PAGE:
- Add narrative everywhere, especially on dry project sections – narrative is much more memorable than the dry recitation of facts.
- Most designers have a tagline or short sentence as a descriptor – don’t waste this opportunity to be unique – a good tagline will help set the theme for your portfolio and help the hiring manager remember yours even after looking through a ton of others. This is an entire (separate) article on writing an effective tagline, but here’s my advice: take the perspective of the person looking over your portfolio. They want someone with a set of skills who is easy to work with. Write your tagline with your audience in mind. Ask what can you help them achieve (rather than what you hope to get out of life/employment).
3. The sketches don’t help hiring managers better understand the purpose or story
Remember that narrative is much more memorable than facts. Remember also that interviewers and hiring managers have limited bandwidth towards absorbing information. Messy drawings on a portfolio site only tell a hiring manager that you did a drawing as part of the process – they don’t help them understand more about the project, process or outcome. In fact, they make it more difficult. Look at Austin Kleon if you want a great example of someone who uses basic sketches to convey a powerful story.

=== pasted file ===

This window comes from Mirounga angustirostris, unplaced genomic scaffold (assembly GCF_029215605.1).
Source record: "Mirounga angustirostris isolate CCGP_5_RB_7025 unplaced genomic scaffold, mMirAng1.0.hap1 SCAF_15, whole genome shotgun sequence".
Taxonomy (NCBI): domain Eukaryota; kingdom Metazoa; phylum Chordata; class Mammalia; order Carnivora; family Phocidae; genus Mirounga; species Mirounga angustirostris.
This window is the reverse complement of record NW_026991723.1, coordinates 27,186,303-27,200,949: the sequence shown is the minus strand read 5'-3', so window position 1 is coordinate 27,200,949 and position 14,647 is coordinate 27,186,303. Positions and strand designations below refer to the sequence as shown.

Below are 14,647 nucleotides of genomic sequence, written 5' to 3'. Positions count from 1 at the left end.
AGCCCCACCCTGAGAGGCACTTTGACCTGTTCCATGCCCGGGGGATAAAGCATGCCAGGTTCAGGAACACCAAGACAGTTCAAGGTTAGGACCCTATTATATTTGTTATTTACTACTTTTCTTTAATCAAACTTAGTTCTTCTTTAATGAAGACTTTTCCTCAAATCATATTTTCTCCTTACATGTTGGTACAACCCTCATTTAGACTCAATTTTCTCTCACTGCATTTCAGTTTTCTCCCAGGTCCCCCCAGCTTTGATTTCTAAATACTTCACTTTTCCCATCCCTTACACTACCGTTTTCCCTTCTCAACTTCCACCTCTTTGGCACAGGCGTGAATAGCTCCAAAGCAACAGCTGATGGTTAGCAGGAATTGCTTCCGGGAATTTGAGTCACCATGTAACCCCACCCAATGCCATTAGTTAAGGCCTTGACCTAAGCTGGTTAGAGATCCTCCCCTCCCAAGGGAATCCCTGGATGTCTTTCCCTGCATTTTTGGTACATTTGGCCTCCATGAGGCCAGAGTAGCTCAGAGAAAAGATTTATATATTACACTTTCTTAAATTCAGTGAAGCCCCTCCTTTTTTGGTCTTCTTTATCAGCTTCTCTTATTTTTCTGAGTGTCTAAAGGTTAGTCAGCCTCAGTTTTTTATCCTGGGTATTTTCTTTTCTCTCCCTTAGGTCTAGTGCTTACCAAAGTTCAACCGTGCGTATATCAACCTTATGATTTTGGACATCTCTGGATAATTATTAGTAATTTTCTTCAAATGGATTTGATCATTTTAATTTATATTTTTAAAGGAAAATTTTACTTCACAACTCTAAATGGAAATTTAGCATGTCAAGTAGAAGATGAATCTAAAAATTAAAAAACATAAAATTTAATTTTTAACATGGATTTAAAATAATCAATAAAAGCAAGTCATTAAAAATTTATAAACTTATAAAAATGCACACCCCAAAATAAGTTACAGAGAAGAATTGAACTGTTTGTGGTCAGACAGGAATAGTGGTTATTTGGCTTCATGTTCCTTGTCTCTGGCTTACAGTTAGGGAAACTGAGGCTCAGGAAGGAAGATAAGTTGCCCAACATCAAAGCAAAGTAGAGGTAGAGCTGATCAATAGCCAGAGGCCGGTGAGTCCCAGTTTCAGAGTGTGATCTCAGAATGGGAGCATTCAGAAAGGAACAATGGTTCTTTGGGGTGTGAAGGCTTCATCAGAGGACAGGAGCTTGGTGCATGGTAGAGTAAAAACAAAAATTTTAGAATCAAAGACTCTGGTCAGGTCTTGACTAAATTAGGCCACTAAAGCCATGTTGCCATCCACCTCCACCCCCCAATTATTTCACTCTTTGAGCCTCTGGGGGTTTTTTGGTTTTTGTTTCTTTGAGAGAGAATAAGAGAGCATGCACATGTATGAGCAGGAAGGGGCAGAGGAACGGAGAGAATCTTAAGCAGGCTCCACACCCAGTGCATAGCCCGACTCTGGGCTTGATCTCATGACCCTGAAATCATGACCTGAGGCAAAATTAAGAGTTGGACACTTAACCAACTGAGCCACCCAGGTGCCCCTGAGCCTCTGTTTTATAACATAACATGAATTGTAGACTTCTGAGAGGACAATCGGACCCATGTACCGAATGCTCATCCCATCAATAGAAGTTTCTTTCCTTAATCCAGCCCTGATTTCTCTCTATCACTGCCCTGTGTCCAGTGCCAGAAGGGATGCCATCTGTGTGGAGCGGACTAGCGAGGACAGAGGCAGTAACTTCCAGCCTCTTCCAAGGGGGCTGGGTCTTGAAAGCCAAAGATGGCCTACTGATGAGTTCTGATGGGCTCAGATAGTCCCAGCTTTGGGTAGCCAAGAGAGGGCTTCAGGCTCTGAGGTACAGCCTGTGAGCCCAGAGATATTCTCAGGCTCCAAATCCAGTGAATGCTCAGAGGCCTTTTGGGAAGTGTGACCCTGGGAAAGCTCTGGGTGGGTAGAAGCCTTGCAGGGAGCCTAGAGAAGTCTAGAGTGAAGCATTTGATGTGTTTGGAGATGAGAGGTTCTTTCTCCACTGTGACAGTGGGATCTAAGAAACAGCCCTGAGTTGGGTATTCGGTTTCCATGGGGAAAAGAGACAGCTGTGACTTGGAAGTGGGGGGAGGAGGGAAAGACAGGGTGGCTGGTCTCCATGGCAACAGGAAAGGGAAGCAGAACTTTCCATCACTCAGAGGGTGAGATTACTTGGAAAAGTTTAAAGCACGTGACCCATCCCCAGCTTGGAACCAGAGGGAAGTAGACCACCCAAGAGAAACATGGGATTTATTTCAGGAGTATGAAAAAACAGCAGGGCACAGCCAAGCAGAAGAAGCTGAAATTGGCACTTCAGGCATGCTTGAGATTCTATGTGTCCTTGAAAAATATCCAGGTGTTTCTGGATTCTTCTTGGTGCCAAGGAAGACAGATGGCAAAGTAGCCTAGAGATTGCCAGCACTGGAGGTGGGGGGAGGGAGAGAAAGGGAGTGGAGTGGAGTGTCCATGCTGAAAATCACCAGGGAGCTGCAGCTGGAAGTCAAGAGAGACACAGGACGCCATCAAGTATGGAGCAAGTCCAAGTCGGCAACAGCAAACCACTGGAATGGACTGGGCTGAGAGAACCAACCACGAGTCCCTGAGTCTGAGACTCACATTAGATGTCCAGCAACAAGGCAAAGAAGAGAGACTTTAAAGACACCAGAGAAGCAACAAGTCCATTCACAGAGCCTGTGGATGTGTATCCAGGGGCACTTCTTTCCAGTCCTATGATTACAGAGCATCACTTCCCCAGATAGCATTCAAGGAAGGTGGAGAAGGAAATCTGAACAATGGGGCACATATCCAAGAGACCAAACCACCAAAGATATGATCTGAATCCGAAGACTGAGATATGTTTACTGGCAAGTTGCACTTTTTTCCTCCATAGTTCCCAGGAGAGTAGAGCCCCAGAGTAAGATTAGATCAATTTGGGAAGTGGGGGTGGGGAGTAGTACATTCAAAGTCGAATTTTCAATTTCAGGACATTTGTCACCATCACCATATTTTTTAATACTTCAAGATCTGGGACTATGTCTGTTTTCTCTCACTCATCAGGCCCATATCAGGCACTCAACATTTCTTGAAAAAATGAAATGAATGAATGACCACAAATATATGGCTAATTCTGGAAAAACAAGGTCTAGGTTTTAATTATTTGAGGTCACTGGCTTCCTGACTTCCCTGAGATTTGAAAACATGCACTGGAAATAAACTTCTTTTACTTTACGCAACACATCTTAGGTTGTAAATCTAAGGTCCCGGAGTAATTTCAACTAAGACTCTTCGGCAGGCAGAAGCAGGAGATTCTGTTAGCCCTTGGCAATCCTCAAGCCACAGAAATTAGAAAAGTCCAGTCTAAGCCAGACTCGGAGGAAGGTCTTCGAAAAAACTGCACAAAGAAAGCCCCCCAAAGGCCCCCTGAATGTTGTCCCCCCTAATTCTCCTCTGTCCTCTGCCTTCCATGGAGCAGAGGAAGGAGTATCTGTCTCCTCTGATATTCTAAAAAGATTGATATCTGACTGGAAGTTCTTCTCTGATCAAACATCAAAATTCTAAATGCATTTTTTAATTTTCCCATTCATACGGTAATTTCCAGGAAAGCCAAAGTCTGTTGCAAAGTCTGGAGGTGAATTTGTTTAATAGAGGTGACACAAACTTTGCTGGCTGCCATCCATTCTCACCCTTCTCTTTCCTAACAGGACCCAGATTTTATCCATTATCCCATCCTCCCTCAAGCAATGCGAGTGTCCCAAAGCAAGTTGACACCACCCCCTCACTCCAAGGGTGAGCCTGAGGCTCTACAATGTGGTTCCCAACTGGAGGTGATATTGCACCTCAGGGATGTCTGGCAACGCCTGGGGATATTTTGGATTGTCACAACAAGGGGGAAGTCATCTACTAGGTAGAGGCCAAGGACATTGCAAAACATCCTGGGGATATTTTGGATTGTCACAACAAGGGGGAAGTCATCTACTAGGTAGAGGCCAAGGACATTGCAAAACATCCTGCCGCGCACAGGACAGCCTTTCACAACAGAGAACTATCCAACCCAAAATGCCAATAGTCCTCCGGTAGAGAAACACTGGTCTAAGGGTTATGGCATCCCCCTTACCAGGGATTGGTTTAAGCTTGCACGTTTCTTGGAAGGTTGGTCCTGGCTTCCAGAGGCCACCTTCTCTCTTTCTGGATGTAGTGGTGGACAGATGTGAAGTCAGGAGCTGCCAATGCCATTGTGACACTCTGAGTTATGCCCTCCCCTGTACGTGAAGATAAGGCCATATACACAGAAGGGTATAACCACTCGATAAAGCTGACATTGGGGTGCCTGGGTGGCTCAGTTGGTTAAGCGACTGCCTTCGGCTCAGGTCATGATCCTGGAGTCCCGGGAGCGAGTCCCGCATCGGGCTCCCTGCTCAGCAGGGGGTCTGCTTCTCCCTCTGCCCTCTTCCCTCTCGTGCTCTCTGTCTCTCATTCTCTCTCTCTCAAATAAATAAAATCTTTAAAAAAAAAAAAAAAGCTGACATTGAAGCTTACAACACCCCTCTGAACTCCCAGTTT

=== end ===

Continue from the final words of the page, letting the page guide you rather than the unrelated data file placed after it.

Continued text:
People will judge you on the cleanness of your sketches. While this might seem counter-intuitive, remember that deliverables are used to communicate. Messy sketches communicate that you don’t care what the hiring manager gets out of the drawing. Don’t give hiring managers this subtle cue. Show them that you are capable of working collaboratively (the messy drawing) and then give them a synopsis of the content of the drawing. Re-make, re-organize and communicate the important message, discovery or insight in the drawing or collaboration process.
4. Students don’t know who they are pitching to
When students use the word passion, a hiring manager might wonder if the student really appreciates why a business is hiring a UX designer. Passion is important to the student, but not so much to the business. Expertise is important. Being easy to work with is important. Having a keen mind and being able to communicate sharp analysis is important.
Pitch your portfolio towards the self-interest of the person (and business) hiring you. This means having a deep understanding of what they need. Informational interviews (to take a page from the book of UX 😉 is a great way to find out what skills and jobs-to-be-done are actually needed by people hiring for UX positions. As an added bonus it’s a great way to do long-term networking.
5. Students (and even experienced designers) often treat the portfolio as an afterthought
I believe that our ethic is present even in the smallest thing we do. I also know that a designer’s own portfolio is the most painful project they ever work on. Treat your portfolio with the care that you would give a client’s project. Have you done a current-state/competitive analysis of other portfolios in the design world? You’ll need to, because as a Jr. designer you’ll be competing with a large number of other people. As you move on in your career this will change, and the positions will have fewer (but more competitive) applicants. For now you’re going against a lot of people, and you need to really understand your competition.